New car technology helps prevent children being locked in hot vehicles 2021

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New car technology helps prevent children being locked in hot vehicles 2021


At this time of the year, there are reports of children being locked in cars or buses. Sadly, in many cases, it eventually leads to death or severe heat stroke.

Fortunately, automakers are now using technology to solve this problem, installing rear-seat occupant detection functions, and if they lock someone inside, they can automatically send text messages to the driver.

In the first 10 minutes of leaving the car, the temperature inside the car rose by nearly 20ºC, which means that during the peak summer period in the UAE, the midpoint of 70ºC can be reached in less than half an hour.


New car technology helps prevent children being locked in hot vehicles 2021


Our rear passenger alert technology will remind the driver to check the rear passenger seat frequently to avoid the dire consequences that may occur due to momentary forgetfulness

Ravi Ravichandran, Executive Director of Direct Marketing, Ford Motor Company Middle East

Colonel Abdullah Mohamed Bishuh, head of the Dubai Police’s search and rescue department, said that incidents of unattended children in hot cars still occur frequently, with as many as three incidents being recorded every day.

The department announced in June that in the past 17 months, it had responded to 182 reports of unattended children and babies locked in hot cars and houses. In the first five months of this year alone, the police received 95 calls for help involving children, of which 36 were trapped in the car.

According to reports, most cases of parents leaving unsupervised children in their cars occurred in the parking lots of shopping malls, sometimes without air conditioning.


A global problem Can technology help prevent deaths of children in hot cars?


This is not only happening in the UAE; this is a global issue that is also of concern in the United States. According to General Motors, as of June 2016, about half of all children under the age of 14 who died of heatstroke in the car were caused by forgotten.

However, the country, through its automobile manufacturing industry, has been able to develop a way to counter this killer.

In 2019, the U.S. Congress proposed the Hot Cars Act (Helping Overcome Trauma for Child Alone in Rear Seats), which mandates rear seat occupant testing in all new cars, and it passed the Senate earlier this year. Now, by 2025, all vehicles sold need to use this technology.

Europe is also advancing its own rules, announcing that its new vehicle assessment program Euro NCAP will establish and apply child presence detection starting in 2023. This means that cars equipped with technology that monitors passengers locked in the car will receive additional safety points.

Ford Middle East is now installing this feature in cars sold in the region, starting with F-150 pickup trucks and some Lincoln models, and intends to introduce it to other variants.

"The safety and well-being of our customers is of paramount importance," said Ravi Ravichandran, executive director of Ford Motor Company's Middle East Direct Market Operations.

"Our rear passenger alert technology reminds the driver to always check the rear passenger seat to avoid the dire consequences that may occur in moments of forgetfulness."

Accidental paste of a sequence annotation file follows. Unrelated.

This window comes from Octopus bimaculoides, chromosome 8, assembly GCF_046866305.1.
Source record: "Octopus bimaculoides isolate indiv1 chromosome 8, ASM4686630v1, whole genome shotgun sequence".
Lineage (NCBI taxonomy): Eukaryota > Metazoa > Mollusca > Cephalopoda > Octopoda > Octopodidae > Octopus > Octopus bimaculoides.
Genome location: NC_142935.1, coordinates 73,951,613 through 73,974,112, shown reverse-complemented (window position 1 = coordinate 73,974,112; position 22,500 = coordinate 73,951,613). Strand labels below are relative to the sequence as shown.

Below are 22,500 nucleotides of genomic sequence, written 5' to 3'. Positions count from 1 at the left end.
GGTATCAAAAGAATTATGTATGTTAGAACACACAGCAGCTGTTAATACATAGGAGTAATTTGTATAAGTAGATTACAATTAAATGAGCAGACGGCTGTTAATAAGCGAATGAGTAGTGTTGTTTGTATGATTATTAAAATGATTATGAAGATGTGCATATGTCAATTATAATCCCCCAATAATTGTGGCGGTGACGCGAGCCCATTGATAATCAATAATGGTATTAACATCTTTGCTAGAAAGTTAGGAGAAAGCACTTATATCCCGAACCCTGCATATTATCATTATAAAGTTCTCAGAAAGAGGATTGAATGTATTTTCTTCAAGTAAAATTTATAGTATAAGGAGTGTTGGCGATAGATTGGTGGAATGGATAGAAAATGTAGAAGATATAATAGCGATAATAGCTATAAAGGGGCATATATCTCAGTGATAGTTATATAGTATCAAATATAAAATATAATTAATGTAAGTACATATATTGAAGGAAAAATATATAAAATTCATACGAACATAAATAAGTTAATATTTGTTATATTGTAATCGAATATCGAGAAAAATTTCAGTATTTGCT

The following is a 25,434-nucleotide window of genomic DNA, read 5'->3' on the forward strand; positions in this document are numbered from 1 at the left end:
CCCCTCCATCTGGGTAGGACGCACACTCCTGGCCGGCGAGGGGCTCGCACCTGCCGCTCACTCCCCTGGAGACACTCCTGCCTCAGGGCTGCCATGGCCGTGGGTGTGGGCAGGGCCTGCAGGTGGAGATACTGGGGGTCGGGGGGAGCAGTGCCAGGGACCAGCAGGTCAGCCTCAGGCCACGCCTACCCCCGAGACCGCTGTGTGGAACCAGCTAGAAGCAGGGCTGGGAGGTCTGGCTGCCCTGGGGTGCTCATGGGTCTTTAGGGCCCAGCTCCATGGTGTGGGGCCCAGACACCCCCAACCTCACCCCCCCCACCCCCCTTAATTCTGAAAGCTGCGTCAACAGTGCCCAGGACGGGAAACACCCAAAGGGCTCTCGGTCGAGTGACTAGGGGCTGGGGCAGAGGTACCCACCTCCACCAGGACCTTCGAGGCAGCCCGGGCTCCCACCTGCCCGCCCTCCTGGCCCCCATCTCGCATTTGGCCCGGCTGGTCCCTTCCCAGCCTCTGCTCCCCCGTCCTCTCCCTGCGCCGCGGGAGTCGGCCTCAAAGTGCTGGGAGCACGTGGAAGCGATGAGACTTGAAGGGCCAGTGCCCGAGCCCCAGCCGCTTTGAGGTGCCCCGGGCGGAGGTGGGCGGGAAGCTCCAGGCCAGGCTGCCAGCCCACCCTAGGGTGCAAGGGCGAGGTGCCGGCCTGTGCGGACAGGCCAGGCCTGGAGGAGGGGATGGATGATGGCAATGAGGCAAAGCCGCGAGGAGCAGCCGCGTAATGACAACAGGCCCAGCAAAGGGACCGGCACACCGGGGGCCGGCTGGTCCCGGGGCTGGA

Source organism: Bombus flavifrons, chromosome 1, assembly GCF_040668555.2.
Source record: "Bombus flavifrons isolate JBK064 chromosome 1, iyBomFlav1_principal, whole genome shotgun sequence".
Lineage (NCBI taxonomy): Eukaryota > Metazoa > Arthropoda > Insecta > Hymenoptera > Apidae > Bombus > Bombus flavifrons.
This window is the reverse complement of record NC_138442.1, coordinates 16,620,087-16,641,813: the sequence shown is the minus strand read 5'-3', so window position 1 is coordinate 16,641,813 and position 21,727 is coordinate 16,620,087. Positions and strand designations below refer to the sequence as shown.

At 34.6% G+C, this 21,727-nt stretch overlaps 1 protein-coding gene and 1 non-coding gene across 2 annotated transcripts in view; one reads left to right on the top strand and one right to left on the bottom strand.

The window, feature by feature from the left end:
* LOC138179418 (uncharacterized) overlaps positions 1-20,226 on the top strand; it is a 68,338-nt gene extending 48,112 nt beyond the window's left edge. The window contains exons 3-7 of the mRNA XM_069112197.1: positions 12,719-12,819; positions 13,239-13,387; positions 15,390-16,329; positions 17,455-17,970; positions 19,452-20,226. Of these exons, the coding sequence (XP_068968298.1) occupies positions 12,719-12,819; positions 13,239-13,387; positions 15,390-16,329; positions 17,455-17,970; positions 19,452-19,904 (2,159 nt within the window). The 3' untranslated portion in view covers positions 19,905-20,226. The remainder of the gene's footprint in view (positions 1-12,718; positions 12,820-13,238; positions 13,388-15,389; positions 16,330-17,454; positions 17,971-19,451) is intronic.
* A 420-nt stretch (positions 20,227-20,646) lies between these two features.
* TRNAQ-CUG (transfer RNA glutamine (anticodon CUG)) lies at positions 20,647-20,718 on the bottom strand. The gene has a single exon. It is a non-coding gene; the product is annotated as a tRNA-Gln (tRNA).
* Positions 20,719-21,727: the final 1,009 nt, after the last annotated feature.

Ford's system is triggered by opening the rear door at the beginning of the journey, and is activated when the vehicle is stopped and the ignition is turned off. A message and an audible warning for 10 seconds will be displayed on the dashboard immediately.


www.infousatech.com


Is this technology really useful?


The latest data from Kids and Cars, a US non-profit organization, shows that after car companies installed this safety device before enforcement, the numbers have begun to decline.

The Child Safety Organization stated that in 2018, the number of incidents of child deaths caused by being locked in a car reached a peak of 54 in the United States. Since then, General Motors has released the first car equipped with a rear seat reminder function in the GMC Acadia SUV, and has quickly received attention from Hyundai, which released its version later in 2018.

Ford, Nissan, Subaru and others have also launched their own versions. Last year, the death toll fell to 26, and there have been 11 accidents so far this year.

"According to Kids and Cars statistics, an average of 39 babies and children die every year after being left in a locked car, so I think it is valuable for the industry to develop new technologies that can prevent such accidents," Eung- Hwan Kim, a senior researcher in the electronic convenience control development team of Hyundai Motor Group.

"Car manufacturers are taking safety measures, such as prompting the driver to check the rear seat through a message on the dashboard when leaving the vehicle. However, this may still be ignored by the driver. The movement of the rear seat area and the ultrasonic wave of the passengers can be recognized by the installation. Sensors, we have entered the next stage of the rear occupant alert of the new Genesis GV70."

Hyundai's first rear passenger alert system debuted on the 2021 Azera and has now been updated for the recently launched Genesis GV70 luxury SUV. Now, if the driver fails to confirm the message and audible warning in the car, it will continue to lock it. The radar sensor installed at the rear checks whether there is movement inside. If it is found, the hazard light will flash and the horn will beep. If this still doesn't work, it will also send a text message to the driver's mobile phone.

With these updates and new instructions, it is certain that within five years these functions will be as familiar as seat belts and airbags in all new cars.

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